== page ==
If real disposable personal income continues to grow at about this same pace over the remainder of the year, it seems likely that consumer spending will accelerate somewhat in the second half. Of course, uncertainty about taxes next year, as well as energy and food price in the months ahead, may encourage consumers to save more than they might otherwise. As a result, my forecast for real consumer spending growth in the second half of this year has been revised downward to an average of 2.8% at an annual rate rather than the 3.3% pace projected earlier. And since consumer spending represents roughly 70% of the U.S. economy, this should be sufficient with some help from other sectors to boost real GDP growth in the second half to about 3.0%. The other sectors that are posed to contribute are the government sector, which has been a drag on real GDP growth in each of the last eight quarters and nine of the last ten, and the housing sector, which is finally starting to show signs of a revival.

Also included in the recent GDP report released by the BEA were the benchmark revisions for the prior three years. They were interesting but essentially mixed with regard to the assessment of where the economy has been. In particular, the contraction in 2009 was a bit less severe than reported earlier, the pace of the recovery in 2010 was not as strong, and the growth in 2011 was a tad better than reported earlier. In addition, real GDP growth in the first quarter of 2012 was revised slightly upward as well, closer to my original projection.

Another aspect of the revisions that I found interesting was that the annual estimates of corporate profits from operations for 2009-2011 were revised lower, with the bulk of the downward revision coming in 2010; that is, rather than an increase of 32.2% in 2010, the gain was 26.8%. The percent change in profits for 2011 was little changed-7.3% versus the earlier estimate of 7.9%. Most of the downward revision to profits came from the domestic financial sector. On the other hand, profits from the rest of the world were actually revised up over the three years ending in 2011 thanks to a substantial boost to such profits in 2010. That being said, corporate profits from operations as measured in the National Income and Product Accounts still showed marked improvement over the last three years, increasing to a level in the first quarter of 2012 that was 58.6% above the level in the first quarter of 2009.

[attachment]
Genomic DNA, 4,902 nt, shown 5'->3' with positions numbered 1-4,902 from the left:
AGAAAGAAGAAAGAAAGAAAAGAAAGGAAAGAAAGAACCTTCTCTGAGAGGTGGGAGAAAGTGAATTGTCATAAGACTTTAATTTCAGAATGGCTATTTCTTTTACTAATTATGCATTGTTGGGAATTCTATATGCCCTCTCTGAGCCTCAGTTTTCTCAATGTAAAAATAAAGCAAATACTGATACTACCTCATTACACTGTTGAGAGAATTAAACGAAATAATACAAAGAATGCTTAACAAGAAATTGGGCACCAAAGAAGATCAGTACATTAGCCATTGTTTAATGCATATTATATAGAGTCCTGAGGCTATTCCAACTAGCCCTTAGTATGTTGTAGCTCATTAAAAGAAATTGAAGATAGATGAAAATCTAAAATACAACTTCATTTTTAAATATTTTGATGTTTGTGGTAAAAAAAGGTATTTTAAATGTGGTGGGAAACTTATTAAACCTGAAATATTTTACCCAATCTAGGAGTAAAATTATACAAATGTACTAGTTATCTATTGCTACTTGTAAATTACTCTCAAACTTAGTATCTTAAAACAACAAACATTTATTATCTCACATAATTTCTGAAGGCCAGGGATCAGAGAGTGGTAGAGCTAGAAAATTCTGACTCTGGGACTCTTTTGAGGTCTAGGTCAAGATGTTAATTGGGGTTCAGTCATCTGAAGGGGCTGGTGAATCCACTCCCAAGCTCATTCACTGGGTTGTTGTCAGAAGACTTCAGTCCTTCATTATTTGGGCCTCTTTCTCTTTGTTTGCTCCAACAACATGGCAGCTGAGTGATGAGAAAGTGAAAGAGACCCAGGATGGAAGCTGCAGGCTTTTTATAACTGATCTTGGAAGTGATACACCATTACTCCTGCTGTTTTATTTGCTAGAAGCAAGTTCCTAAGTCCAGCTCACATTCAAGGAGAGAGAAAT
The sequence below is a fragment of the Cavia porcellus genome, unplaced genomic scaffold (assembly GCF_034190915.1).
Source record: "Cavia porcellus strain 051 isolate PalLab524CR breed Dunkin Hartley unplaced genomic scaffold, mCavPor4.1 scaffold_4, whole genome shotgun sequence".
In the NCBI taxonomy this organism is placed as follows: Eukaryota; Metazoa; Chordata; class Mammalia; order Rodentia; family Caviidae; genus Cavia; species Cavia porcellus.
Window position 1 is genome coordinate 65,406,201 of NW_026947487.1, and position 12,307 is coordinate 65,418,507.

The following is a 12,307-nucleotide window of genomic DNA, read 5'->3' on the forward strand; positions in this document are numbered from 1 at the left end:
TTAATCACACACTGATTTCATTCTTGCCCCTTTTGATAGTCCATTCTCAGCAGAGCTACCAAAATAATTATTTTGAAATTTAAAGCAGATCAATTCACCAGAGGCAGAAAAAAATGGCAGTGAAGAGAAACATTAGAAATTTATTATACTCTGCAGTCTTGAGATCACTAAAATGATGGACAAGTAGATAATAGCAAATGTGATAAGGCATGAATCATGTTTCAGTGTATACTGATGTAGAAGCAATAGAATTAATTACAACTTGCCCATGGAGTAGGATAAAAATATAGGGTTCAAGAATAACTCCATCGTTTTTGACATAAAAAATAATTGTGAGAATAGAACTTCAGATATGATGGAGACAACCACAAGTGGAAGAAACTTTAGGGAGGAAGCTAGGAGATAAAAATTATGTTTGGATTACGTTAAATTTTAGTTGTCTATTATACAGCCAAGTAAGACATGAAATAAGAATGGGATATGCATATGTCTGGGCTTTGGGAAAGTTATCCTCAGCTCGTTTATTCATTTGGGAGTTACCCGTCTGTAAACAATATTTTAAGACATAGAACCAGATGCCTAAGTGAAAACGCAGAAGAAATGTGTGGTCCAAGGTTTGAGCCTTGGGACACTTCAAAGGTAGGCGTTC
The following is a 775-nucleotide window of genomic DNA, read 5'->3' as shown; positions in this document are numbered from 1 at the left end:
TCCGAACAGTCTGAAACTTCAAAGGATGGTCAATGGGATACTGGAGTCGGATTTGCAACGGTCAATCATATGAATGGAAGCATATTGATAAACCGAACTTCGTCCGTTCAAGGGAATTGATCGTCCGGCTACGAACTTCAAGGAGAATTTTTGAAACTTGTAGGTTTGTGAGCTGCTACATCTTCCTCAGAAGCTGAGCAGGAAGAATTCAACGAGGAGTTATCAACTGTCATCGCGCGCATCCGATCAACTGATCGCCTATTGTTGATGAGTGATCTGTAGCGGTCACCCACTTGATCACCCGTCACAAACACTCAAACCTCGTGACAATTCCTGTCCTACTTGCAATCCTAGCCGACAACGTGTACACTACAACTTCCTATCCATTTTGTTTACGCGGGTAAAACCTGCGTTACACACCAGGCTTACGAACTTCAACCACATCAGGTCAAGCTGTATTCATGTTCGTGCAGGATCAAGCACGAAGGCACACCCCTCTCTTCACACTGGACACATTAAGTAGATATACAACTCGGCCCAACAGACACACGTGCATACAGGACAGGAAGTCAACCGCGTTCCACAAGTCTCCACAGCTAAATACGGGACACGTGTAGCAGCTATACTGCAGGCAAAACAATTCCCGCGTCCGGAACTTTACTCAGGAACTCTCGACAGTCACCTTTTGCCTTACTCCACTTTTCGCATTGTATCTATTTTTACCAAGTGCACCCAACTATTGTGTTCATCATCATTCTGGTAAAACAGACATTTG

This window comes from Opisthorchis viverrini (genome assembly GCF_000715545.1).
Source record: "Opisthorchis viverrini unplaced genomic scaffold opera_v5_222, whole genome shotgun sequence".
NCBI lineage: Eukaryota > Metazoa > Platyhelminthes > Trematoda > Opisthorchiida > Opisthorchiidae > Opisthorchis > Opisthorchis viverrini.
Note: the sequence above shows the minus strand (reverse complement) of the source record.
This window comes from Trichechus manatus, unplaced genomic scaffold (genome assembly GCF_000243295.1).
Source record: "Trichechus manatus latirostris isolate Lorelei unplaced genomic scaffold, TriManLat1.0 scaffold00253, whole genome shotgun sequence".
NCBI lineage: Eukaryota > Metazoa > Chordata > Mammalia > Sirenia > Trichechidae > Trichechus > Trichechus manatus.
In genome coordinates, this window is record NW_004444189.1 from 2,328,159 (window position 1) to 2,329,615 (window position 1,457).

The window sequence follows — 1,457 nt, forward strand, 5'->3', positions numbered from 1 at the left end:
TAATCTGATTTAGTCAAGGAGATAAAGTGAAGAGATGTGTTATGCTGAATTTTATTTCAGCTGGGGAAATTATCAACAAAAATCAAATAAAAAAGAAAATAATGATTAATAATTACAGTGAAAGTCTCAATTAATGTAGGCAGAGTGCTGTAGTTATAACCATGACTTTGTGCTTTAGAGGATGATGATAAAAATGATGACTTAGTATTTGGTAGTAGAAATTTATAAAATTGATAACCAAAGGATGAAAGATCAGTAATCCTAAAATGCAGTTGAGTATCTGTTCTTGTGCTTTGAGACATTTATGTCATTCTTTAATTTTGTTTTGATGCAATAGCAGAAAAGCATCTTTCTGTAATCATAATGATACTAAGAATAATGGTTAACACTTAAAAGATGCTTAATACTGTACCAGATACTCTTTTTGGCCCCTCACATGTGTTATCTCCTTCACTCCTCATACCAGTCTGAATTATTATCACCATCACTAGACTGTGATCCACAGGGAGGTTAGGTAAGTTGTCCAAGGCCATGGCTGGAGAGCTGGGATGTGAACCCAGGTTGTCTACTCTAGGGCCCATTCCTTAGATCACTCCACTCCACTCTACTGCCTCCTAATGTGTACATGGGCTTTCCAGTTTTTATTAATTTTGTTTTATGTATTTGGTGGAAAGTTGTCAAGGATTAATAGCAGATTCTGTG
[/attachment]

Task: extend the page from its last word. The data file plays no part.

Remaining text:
Finally, there is very little to talk about with regard to my golf game. Maybe some new
equipment would help, but I doubt it. Like many things in the life, the problem is with the
operator. period


For the current economic forecast, as well as other analysis and commentary, please visit the Stonebridge Capital Advisors website.

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The views expressed here reflect the views of Daniel Laufenberg as of the date referenced. These views may change as economic fundamentals and market conditions change. This commentary is provided as a general source of information only and is not intended to provide investment advice for individual investor circumstances. Past performance does not guarantee future results.

2012 Commentary

Disappointing but far from disasterous
-- July 31, 2012

Assessing the recent weak economic data
-- June 8, 2012

Consensus too pessimistic about everything
-- April 16, 2012

Risks to the forecast
-- March 7, 2012

A good finish to 2011 but still not good enough
-- January 27, 2012

2011 Commentary

More evidence of a strong finish
-- December 22, 2011

Finishing Strong
-- October 14, 2011

Living in interesting times
-- September 8, 2011

A not so pleasant surprise!
-- September 2, 2011

-- August 16, 2011

Debt ceiling politics
-- July 25, 2011

Q2 growth: Another disappointment likely
-- July 14, 2011

Interpreting the ISM manufacturing index and the employment situation report for May
-- June 4, 2011

A slower start to 2011 than anticipated earlier
-- April 14, 2011

Is the dollar's status as the reserve currency at risk?
-- March 21, 2011

More trouble in the Middle East
-- February 26, 2011

Searching for the next debt crisis
-- January 13, 2011

2010 Commentary

What's going on?
-- October 15, 2010